The campaign season is upon us and regardless of your political leanings, it's going to be a long year as presidential candidates jockey for position ahead of next year's election.
As the contenders make their case to the American people, traveling from state to state, shaking hands, and giving speeches, it occurred to us that being a sales rep is a lot like being a politician.
Here are some reasons why:
1) Getting people to like you - While many other professions involve dealing with people, working in sales comes the closest to being a politician because you have to focus on getting people to actually like you in order to do business. People vote for the guy (or gal) they "would have a beer with" almost every time, and people buy from the person they "have had a drink with" just as frequently. You can have the best product (or proposed policy) in the world, but if someone doesn't like you, they probably won't give you their money or their vote.
2) Selling benefits - Salespeople are taught to always sell the benefits of a product, instead of explaining the features. Politicians master this skill when they're presenting their vision to the public. Instead of explaining the boring details of their proposed legislation, they say it will "reduce taxes on hardworking families" or "create thousands of high-paying jobs." Politicians rightly never explain how the sausage gets made and neither should sales reps.
3) Staying positive - Politics is a dirty business, and there's no shortage of negativity that an aspiring politico must navigate to get to inauguration day and beyond. Sales reps understand that feeling better than anyone else, as constant rejection, criticism, and negative feedback are all a part of the sales process. Both successful politicians and successful sales reps must stay irrationally optimistic in the face of such negativity, or risk having it derail them from reaching their goals.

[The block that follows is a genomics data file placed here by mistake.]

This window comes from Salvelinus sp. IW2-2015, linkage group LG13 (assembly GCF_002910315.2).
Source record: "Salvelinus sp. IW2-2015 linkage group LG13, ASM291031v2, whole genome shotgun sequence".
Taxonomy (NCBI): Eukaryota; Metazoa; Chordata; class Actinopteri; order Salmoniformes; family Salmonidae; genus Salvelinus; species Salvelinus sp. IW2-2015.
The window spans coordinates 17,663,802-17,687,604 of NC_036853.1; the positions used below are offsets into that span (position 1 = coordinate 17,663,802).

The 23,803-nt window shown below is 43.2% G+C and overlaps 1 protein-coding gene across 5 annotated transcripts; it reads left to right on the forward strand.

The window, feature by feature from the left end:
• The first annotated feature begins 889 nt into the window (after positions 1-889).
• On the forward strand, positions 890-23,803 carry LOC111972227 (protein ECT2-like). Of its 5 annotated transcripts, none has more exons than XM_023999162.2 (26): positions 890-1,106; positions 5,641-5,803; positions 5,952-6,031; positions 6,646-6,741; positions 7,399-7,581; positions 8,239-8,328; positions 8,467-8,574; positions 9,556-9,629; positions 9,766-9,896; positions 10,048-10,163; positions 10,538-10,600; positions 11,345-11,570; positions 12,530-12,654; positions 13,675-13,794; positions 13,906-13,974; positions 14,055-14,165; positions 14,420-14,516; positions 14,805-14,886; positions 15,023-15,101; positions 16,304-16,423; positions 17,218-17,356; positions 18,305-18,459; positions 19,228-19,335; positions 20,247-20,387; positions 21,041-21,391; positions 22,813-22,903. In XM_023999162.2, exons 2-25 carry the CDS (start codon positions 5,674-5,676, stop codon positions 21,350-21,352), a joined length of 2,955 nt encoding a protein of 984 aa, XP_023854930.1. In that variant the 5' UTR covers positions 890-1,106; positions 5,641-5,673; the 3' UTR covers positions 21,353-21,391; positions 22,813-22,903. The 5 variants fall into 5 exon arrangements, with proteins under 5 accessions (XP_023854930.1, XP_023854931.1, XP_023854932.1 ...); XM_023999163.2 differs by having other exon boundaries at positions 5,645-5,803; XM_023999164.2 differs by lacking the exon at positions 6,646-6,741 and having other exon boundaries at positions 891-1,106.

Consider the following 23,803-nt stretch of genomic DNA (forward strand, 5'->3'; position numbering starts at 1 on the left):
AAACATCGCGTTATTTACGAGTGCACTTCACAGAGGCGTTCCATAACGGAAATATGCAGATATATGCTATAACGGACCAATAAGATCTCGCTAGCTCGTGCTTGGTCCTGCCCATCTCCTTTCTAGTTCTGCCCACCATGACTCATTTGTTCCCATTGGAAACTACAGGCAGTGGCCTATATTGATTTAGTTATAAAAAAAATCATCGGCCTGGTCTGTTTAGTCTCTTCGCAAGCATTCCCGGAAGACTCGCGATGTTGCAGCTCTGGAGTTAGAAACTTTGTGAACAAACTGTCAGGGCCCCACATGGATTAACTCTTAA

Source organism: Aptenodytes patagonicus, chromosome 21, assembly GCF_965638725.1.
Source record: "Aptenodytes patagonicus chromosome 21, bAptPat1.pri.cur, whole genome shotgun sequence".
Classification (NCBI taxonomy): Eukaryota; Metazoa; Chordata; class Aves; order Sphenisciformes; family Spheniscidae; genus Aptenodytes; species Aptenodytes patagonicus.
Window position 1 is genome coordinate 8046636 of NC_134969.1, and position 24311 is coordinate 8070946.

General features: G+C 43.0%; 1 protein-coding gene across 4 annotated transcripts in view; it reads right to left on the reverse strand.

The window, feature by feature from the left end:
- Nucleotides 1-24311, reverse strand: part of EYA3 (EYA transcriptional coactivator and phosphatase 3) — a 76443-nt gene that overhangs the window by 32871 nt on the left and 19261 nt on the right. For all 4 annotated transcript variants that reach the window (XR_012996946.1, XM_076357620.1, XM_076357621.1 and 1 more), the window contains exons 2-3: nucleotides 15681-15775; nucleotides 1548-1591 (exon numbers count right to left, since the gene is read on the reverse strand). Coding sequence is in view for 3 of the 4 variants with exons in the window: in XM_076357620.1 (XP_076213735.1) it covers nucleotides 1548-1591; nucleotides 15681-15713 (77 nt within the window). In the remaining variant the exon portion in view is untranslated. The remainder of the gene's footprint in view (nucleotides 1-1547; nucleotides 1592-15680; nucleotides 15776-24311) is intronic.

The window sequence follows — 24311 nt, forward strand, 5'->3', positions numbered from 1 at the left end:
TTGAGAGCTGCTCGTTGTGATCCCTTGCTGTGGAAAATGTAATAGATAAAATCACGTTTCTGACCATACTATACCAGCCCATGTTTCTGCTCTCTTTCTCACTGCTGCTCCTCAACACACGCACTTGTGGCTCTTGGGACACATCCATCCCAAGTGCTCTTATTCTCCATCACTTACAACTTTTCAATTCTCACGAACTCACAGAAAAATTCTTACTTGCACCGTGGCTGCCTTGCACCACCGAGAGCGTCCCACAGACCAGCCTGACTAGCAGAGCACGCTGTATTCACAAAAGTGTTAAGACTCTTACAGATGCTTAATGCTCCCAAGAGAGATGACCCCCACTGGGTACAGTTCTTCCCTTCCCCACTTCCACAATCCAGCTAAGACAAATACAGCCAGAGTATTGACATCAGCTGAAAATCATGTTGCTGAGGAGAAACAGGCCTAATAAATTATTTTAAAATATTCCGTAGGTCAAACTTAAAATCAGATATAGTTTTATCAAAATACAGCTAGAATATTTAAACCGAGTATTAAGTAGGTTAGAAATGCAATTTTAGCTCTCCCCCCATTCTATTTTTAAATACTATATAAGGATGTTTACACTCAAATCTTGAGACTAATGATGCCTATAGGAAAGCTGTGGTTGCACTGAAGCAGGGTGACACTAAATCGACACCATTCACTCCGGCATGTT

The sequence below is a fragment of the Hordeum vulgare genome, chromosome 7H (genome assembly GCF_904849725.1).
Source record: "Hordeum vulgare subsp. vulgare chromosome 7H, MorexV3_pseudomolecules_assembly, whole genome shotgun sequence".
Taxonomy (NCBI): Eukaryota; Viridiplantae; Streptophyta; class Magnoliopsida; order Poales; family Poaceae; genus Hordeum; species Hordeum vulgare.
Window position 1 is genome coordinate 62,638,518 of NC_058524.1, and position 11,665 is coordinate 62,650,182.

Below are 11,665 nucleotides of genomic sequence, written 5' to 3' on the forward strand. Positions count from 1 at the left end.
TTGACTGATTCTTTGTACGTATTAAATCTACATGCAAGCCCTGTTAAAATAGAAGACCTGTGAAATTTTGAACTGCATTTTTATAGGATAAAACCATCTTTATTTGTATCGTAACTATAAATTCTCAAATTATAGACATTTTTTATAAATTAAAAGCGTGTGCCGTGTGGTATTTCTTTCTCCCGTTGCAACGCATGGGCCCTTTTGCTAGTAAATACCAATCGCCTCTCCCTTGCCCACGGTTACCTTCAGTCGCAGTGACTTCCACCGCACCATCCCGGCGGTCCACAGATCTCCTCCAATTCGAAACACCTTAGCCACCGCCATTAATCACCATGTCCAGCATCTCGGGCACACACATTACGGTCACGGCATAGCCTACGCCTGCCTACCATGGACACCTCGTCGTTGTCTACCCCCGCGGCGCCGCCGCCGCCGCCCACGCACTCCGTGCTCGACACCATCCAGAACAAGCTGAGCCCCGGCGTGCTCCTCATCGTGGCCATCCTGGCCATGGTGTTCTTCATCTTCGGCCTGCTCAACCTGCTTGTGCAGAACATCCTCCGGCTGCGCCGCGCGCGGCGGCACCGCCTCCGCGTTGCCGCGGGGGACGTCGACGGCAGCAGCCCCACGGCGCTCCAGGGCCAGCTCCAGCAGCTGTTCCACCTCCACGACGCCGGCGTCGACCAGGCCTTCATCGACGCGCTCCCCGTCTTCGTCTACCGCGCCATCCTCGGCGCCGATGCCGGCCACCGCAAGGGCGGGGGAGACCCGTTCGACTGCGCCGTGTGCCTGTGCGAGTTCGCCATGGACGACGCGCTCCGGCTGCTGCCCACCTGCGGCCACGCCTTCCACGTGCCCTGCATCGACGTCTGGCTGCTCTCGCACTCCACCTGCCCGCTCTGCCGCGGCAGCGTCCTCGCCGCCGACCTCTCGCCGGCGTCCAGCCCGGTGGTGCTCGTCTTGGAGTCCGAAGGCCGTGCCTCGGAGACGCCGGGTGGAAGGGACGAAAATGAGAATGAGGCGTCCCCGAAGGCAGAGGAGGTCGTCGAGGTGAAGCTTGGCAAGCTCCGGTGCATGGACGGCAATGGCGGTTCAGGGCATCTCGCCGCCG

4) Prospecting - The difference between the best sales reps and everyone else is how much time they spend prospecting for new business. The same can be said for politicians with regards to votes. Salespeople and their teams canvas territories, follow up on inquiries, and make calls in an effort to bring in new business. Politicians canvas territories, follow up on inquiries, and make calls in an effort to bring in new voters.
5) Goals and deadlines - Whether a sales rep's goal is weekly, monthly, or quarterly, there is always a deadline in place to determine whether they are successful or not. It's the same in politics: the end of a term is followed by an election to determine who will be the victor. While it's a bit cynical to assume that all politicians care about is winning their next election, it certainly isn't a controversial statement to make. Sales reps also want to win, whether it's by beating their competitors, their teammates, or their previous numbers.
6) Strong convictions - Politicians who don't believe their own messages will have a hard time convincing tens of thousands of people to follow them. Those with the most appeal have strong convictions and are able to articulate them to their audience with passion. A sales rep who doesn't believe in his or her product will have a difficult time competing with a sales rep who does. When we believe in what we're doing, and what we're selling, it shows, and it makes a difference. So pick something to sell that you believe in, and don't forget to vote!
Tom is the Chief Product Officer and co-founder of AppMesh, the makers of SalesMesh. Prior to joining AppMesh, he worked for Salesforce. His favorite sales movie is Jerry Maguire and is upset that that movie never makes the list of top sales movies.
SalesMesh is the personal CRM/sales app that works the way you sell. Automatically track customer interactions, notes, schedule follow-ups, collaborate with your network, sync to and from Salesforce all from your iPhone and iPad -- even when you're offline. Learn More Here.